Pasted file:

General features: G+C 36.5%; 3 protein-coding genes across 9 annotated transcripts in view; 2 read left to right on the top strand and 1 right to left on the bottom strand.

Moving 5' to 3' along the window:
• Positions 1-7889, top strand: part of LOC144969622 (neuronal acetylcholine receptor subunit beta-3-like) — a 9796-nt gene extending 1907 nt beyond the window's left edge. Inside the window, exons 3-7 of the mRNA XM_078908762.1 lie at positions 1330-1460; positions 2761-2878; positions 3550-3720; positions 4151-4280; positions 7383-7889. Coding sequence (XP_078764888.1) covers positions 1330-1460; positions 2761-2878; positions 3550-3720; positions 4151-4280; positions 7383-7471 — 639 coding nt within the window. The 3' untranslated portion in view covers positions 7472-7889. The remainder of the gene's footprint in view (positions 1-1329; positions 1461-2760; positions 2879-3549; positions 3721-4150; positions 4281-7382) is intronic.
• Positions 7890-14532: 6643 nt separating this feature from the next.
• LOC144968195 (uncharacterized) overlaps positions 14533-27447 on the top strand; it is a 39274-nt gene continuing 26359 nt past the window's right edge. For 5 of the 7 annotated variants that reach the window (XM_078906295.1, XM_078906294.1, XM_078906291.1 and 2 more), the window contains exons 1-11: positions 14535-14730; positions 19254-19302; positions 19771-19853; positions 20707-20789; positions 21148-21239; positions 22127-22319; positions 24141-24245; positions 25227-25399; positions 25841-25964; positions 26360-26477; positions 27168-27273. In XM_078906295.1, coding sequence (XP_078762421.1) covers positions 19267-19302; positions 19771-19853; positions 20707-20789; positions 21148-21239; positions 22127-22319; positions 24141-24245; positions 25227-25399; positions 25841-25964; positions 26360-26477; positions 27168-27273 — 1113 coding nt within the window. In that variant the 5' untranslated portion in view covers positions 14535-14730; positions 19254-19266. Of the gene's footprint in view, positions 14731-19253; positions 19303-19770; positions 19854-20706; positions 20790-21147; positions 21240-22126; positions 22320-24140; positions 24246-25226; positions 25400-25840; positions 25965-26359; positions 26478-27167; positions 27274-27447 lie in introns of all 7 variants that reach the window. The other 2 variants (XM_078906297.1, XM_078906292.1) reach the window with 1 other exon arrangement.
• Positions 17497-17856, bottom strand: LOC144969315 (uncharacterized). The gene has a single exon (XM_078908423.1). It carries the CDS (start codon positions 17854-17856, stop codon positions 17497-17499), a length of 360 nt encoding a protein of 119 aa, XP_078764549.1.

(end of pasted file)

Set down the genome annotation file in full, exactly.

General features: G+C 36.5%; 3 protein-coding genes across 9 annotated transcripts in view; 2 read left to right on the top strand and 1 right to left on the bottom strand.

Moving 5' to 3' along the window:
• Positions 1-7889, top strand: part of LOC144969622 (neuronal acetylcholine receptor subunit beta-3-like) — a 9796-nt gene extending 1907 nt beyond the window's left edge. Inside the window, exons 3-7 of the mRNA XM_078908762.1 lie at positions 1330-1460; positions 2761-2878; positions 3550-3720; positions 4151-4280; positions 7383-7889. Coding sequence (XP_078764888.1) covers positions 1330-1460; positions 2761-2878; positions 3550-3720; positions 4151-4280; positions 7383-7471 — 639 coding nt within the window. The 3' untranslated portion in view covers positions 7472-7889. The remainder of the gene's footprint in view (positions 1-1329; positions 1461-2760; positions 2879-3549; positions 3721-4150; positions 4281-7382) is intronic.
• Positions 7890-14532: 6643 nt separating this feature from the next.
• LOC144968195 (uncharacterized) overlaps positions 14533-27447 on the top strand; it is a 39274-nt gene continuing 26359 nt past the window's right edge. For 5 of the 7 annotated variants that reach the window (XM_078906295.1, XM_078906294.1, XM_078906291.1 and 2 more), the window contains exons 1-11: positions 14535-14730; positions 19254-19302; positions 19771-19853; positions 20707-20789; positions 21148-21239; positions 22127-22319; positions 24141-24245; positions 25227-25399; positions 25841-25964; positions 26360-26477; positions 27168-27273. In XM_078906295.1, coding sequence (XP_078762421.1) covers positions 19267-19302; positions 19771-19853; positions 20707-20789; positions 21148-21239; positions 22127-22319; positions 24141-24245; positions 25227-25399; positions 25841-25964; positions 26360-26477; positions 27168-27273 — 1113 coding nt within the window. In that variant the 5' untranslated portion in view covers positions 14535-14730; positions 19254-19266. Of the gene's footprint in view, positions 14731-19253; positions 19303-19770; positions 19854-20706; positions 20790-21147; positions 21240-22126; positions 22320-24140; positions 24246-25226; positions 25400-25840; positions 25965-26359; positions 26478-27167; positions 27274-27447 lie in introns of all 7 variants that reach the window. The other 2 variants (XM_078906297.1, XM_078906292.1) reach the window with 1 other exon arrangement.
• Positions 17497-17856, bottom strand: LOC144969315 (uncharacterized). The gene has a single exon (XM_078908423.1). It carries the CDS (start codon positions 17854-17856, stop codon positions 17497-17499), a length of 360 nt encoding a protein of 119 aa, XP_078764549.1.